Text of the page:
Lang Pioneer Village Museum
by Festival Nomad, Gary McWilliams
Preserving Our Rural History
The following is an excerpt from the Lang Pioneer Village Museum’s website. The Village was established in 1967 to celebrate and preserve the rural history of the Peterborough area. “Nestled along the banks of the historic Indian River, Lang Pioneer Village Museum features over twenty-five restored and furnished buildings constructed between 1825 and 1899. Many of the buildings were donated by townships within the County of Peterborough and moved to their present site when the Museum was founded.“
“The following is a description of our first tour of Lang Pioneer Village. Since then we have visited the Village a number of times. Each time we visit, we discover something new!”
North to the Village
As the “Crow Flies”, Lang Pioneer Village is located about 30 km north of Cobourg! However, I am not a crow so I had to drive, by land, around Rice Lake. By doing this, the distance doubles to 60 km and takes about an hour. The Village, situated between Peterborough and Keene, is a wonderful representation of rural Ontario in the 1800’s. My Grandson and I were going to an evening Christmas event, but we decided to arrive while there was still light left (dust light away). I wanted to take some photographs in the daylight. After taking a few pictures of the road and grounds leading to the Village, we drove into the parking lot. Village staff was still rushing around making sure everything was ready for the night’s event…
The Village roads are set up in a rectangular shape with buildings on either side of the road.
As you come out of the Visitor Centre, the first building you see to the west is the Milburn House. This is a log home restored to the 1870’s period.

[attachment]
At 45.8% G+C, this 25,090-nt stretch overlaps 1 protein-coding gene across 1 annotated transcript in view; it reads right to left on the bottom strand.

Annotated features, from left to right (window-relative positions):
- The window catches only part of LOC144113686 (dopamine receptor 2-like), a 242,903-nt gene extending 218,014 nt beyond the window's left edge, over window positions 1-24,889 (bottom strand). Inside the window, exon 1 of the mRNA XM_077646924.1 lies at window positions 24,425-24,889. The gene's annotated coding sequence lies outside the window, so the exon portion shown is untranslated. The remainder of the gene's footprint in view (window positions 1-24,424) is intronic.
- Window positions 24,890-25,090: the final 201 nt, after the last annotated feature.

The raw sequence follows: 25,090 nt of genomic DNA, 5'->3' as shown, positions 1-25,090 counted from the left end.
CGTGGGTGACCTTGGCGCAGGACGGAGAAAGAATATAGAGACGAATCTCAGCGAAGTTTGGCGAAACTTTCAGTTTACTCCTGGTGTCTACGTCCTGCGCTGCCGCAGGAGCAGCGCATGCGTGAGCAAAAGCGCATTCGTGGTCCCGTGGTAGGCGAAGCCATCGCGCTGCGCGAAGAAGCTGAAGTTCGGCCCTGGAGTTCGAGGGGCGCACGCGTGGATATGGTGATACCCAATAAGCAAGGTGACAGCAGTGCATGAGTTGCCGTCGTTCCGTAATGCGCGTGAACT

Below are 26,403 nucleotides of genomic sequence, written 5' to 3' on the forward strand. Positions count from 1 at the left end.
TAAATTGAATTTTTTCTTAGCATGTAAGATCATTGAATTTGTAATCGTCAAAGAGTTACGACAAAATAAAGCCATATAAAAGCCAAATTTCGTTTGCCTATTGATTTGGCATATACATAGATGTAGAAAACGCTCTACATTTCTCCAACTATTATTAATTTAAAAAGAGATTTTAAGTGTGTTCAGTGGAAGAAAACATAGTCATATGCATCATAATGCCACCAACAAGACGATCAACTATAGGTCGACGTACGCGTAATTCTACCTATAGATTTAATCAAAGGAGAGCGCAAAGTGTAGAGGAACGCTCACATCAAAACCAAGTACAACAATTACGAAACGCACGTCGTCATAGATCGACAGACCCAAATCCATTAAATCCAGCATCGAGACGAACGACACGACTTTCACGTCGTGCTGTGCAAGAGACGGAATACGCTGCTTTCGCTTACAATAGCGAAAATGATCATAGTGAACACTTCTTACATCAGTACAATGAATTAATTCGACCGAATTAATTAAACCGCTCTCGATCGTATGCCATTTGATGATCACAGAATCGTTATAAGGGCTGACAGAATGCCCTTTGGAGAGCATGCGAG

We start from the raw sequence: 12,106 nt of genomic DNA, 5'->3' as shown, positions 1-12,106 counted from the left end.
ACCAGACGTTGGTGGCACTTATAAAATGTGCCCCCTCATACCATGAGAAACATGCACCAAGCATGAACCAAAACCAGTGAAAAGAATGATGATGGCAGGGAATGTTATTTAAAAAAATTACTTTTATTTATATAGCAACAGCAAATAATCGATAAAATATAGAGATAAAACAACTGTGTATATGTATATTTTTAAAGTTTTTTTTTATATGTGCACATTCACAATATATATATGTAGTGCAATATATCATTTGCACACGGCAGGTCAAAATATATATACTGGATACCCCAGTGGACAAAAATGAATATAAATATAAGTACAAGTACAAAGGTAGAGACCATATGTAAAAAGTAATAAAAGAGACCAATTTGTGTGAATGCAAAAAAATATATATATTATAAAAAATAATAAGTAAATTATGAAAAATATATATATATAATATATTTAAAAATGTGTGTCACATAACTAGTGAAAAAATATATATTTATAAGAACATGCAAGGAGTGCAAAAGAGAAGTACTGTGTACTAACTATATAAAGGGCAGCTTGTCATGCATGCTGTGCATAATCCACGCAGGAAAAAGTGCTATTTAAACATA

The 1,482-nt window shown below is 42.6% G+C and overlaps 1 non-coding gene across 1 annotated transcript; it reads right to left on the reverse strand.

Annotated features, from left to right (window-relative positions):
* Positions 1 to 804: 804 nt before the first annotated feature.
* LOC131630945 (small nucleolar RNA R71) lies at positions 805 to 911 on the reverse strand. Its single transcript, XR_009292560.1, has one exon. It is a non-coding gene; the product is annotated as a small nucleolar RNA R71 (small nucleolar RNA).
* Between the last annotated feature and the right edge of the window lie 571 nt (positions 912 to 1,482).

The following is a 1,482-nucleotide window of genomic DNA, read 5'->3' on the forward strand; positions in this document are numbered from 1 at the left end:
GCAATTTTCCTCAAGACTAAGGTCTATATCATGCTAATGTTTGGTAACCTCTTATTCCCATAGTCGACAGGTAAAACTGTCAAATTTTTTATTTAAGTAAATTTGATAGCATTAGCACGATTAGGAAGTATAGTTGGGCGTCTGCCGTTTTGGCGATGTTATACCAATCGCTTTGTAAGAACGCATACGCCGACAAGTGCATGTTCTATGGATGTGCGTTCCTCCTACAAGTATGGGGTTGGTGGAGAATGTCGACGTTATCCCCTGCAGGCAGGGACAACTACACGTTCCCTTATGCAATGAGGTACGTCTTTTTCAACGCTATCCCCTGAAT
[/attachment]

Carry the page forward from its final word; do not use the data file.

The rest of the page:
Traveling north, the next building is the Hastie Carpenter Shop followed by the Tinsmith Shop.
These two shops house the tools and products of the respective trades. These 3 buildings are all on the west side of the street.
The first building on the east side is the Fitzpatrick House. Across from it is the Fife Cabin.
Here the road splits into a “Y” that forms the Village Green in the middle. On the western road are 3 buildings, the Douro Township Hall, the Glen Alda Methodist Church and the Church drive shed.
On the eastern part of the “Y”, there are 3 more buildings, the Register Print Shop, the Keene Hotel and the Menie General Store. Here the road intersects with another road.
On the northwest corner of the intersection is the Blacksmith Shop. The road runs east for a short period and then turns south.
The first building we come to is on the west side of the road. It is the South Lake School. Just south of it on the same side of the road is the Cheese Factory. On the east side of the road several smaller buildings. All of these were closed for the evening celebrations.
Just past these building the road turns west and runs to meet the first road. On the north side of this last road is one large building, the Transportation Barn.
NOTE: Anyone wanting a more complete description of the Village buildings or would like to see a Lang Pioneer Village map, log onto http://www.langpioneervillage.ca/interactivevillagemap.php.
Let the Journey Begin…